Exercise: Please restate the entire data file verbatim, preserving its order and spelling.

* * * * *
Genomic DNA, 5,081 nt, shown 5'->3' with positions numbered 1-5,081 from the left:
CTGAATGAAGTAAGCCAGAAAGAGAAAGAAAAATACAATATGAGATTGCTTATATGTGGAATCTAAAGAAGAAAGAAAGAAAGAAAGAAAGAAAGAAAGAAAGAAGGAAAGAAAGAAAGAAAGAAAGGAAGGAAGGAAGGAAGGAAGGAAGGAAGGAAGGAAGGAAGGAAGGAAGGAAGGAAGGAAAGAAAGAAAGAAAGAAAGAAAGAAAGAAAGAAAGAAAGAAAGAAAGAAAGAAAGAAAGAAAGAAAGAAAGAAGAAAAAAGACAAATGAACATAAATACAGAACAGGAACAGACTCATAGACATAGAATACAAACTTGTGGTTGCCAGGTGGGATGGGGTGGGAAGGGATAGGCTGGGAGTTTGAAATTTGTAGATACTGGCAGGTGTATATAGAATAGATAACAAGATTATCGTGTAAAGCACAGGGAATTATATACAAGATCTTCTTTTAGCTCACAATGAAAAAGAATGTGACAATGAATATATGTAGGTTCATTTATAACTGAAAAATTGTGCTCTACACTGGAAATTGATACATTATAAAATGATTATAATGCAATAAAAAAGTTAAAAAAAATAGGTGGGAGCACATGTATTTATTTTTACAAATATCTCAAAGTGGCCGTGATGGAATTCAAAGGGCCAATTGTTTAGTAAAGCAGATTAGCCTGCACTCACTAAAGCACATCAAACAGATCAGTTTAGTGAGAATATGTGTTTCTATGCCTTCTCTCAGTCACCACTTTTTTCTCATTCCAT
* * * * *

Genomic DNA, 5,081 nt, shown 5'->3' with positions numbered 1-5,081 from the left:
CTGAATGAAGTAAGCCAGAAAGAGAAAGAAAAATACAATATGAGATTGCTTATATGTGGAATCTAAAGAAGAAAGAAAGAAAGAAAGAAAGAAAGAAAGAAAGAAGGAAAGAAAGAAAGAAAGAAAGGAAGGAAGGAAGGAAGGAAGGAAGGAAGGAAGGAAGGAAGGAAGGAAGGAAGGAAGGAAAGAAAGAAAGAAAGAAAGAAAGAAAGAAAGAAAGAAAGAAAGAAAGAAAGAAAGAAAGAAAGAAAGAAAGAAGAAAAAAGACAAATGAACATAAATACAGAACAGGAACAGACTCATAGACATAGAATACAAACTTGTGGTTGCCAGGTGGGATGGGGTGGGAAGGGATAGGCTGGGAGTTTGAAATTTGTAGATACTGGCAGGTGTATATAGAATAGATAACAAGATTATCGTGTAAAGCACAGGGAATTATATACAAGATCTTCTTTTAGCTCACAATGAAAAAGAATGTGACAATGAATATATGTAGGTTCATTTATAACTGAAAAATTGTGCTCTACACTGGAAATTGATACATTATAAAATGATTATAATGCAATAAAAAAGTTAAAAAAAATAGGTGGGAGCACATGTATTTATTTTTACAAATATCTCAAAGTGGCCGTGATGGAATTCAAAGGGCCAATTGTTTAGTAAAGCAGATTAGCCTGCACTCACTAAAGCACATCAAACAGATCAGTTTAGTGAGAATATGTGTTTCTATGCCTTCTCTCAGTCACCACTTTTTTCTCATTCCAT